Charles. I turned twelve the other day. If you noticed, I'm
typing this letter. Sometimes it's hard for me to write, you
know. It's this thing called dysgraphia. I also have Attention
Deficit Disorder-oftentimes learning disabilities accompany
A.D.D. My IQ was tested at 140, but if you graded my cursive,
you'd think I was dumb.
could hold a pencil the right way. I never could color in the
lines. Every ime I would try, my hand would cramp up and the
letters would come out sloppy, the lines too dark, and the
marker would get all over my hands. Nobody wanted to switch
papers with me to grade them because they couldn't read them.
Keith could, but he moved away.
brain doesn't sense what my hand is doing. I can feel the
pencil, but the message doesn't get through right. I have to
grip the pencil tighter so my brain knows that I have it in my
much easier for me to explain things by talking than it is to
write. I'm really good at dictating, but my teachers don't
always let me. If I am asked to write an essay on my trip to
Washington and Philadelphia, it's like a punishment. But if I
can dictate it, or just get up and talk about it, I can tell
everyone about the awesomeness of seeing the Declaration of
Independence in the National Archives or the feeling of true
patriotism that rushed through me when I stood in the room
where our founding fathers debated the issues of
got graded on art, I'd fail for sure. There are so many things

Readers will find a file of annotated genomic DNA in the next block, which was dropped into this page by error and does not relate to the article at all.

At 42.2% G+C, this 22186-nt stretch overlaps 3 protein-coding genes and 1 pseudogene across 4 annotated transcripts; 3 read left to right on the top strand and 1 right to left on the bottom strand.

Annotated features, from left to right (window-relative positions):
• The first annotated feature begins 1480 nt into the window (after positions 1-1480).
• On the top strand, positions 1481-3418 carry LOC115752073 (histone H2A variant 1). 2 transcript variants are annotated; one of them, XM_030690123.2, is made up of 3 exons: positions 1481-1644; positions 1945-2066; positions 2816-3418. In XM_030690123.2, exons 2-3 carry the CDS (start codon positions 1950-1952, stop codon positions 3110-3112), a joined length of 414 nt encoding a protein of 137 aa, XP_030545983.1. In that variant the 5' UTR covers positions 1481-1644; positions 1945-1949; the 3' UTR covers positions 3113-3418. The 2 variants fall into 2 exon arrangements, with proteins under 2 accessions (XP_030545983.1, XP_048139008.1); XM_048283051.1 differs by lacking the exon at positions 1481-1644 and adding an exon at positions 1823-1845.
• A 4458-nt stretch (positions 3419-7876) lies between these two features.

I can picture in my mind, but my hands just don't draw it the
way I see it.
It's okay. I'm not complaining. I'm really
doing fine. You see, you gave me a wonderful mind and a great
sense of humor. I'm great at figuring things out, and I love
to debate. We have some great Bible discussions in class, and
that's where I really shine.
to be a lawyer when I group up, a trial lawyer in fact. I know
I'd be good at that. I would be responsible for researching
the crime, examining the evidence and truthfully presenting
have told me that you made me special when you said that I am
fearfully and wonderfully made. You have assured me that you
will see me through, and that you have plans for me to give me
a future and hope.
parents want to help me, so they bought me a laptop to take to
school. My teacher is the best this year! I am allowed to do a
lot of my work on the computer. We have a character trait book
due every Friday, and guess what? She lets me use Print Shop
Deluxe for the artwork. For the first time, I'll be able to
show everyone some of the things I have in my
this is a thank-you letter, just to let you know I'm doing
fine. Life's hard sometimes, but you know what? I accept the
challenge. I have the faith to see myself through anything.
Thanks for making me me. Thanks for loving me unconditionally.
Thanks for everything.
© From the Chicken Soup for the Kid's